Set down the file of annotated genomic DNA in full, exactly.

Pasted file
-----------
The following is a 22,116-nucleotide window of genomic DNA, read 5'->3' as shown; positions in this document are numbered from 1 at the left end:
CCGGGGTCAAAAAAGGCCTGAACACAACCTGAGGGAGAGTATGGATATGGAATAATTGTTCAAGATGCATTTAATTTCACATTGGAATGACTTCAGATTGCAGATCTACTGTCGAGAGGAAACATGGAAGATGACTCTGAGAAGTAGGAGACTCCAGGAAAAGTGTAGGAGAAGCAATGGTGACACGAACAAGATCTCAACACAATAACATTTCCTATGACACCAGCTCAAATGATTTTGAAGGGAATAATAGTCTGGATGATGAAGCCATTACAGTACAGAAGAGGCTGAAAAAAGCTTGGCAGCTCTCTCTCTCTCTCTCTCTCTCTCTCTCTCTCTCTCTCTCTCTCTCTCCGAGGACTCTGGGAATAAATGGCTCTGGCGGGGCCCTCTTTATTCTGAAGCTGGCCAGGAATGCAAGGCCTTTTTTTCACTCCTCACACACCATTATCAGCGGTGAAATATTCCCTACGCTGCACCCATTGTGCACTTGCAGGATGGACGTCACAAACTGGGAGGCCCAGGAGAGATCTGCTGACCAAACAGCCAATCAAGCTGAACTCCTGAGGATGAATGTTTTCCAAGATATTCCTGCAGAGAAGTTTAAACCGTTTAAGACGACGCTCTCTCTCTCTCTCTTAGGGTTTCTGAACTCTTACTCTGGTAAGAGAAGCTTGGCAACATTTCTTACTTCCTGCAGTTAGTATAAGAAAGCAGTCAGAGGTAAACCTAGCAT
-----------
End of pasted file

The following is a 22,116-nucleotide window of genomic DNA, read 5'->3' as shown; positions in this document are numbered from 1 at the left end:
CCGGGGTCAAAAAAGGCCTGAACACAACCTGAGGGAGAGTATGGATATGGAATAATTGTTCAAGATGCATTTAATTTCACATTGGAATGACTTCAGATTGCAGATCTACTGTCGAGAGGAAACATGGAAGATGACTCTGAGAAGTAGGAGACTCCAGGAAAAGTGTAGGAGAAGCAATGGTGACACGAACAAGATCTCAACACAATAACATTTCCTATGACACCAGCTCAAATGATTTTGAAGGGAATAATAGTCTGGATGATGAAGCCATTACAGTACAGAAGAGGCTGAAAAAAGCTTGGCAGCTCTCTCTCTCTCTCTCTCTCTCTCTCTCTCTCTCTCTCTCTCTCTCTCCGAGGACTCTGGGAATAAATGGCTCTGGCGGGGCCCTCTTTATTCTGAAGCTGGCCAGGAATGCAAGGCCTTTTTTTCACTCCTCACACACCATTATCAGCGGTGAAATATTCCCTACGCTGCACCCATTGTGCACTTGCAGGATGGACGTCACAAACTGGGAGGCCCAGGAGAGATCTGCTGACCAAACAGCCAATCAAGCTGAACTCCTGAGGATGAATGTTTTCCAAGATATTCCTGCAGAGAAGTTTAAACCGTTTAAGACGACGCTCTCTCTCTCTCTCTTAGGGTTTCTGAACTCTTACTCTGGTAAGAGAAGCTTGGCAACATTTCTTACTTCCTGCAGTTAGTATAAGAAAGCAGTCAGAGGTAAACCTAGCAT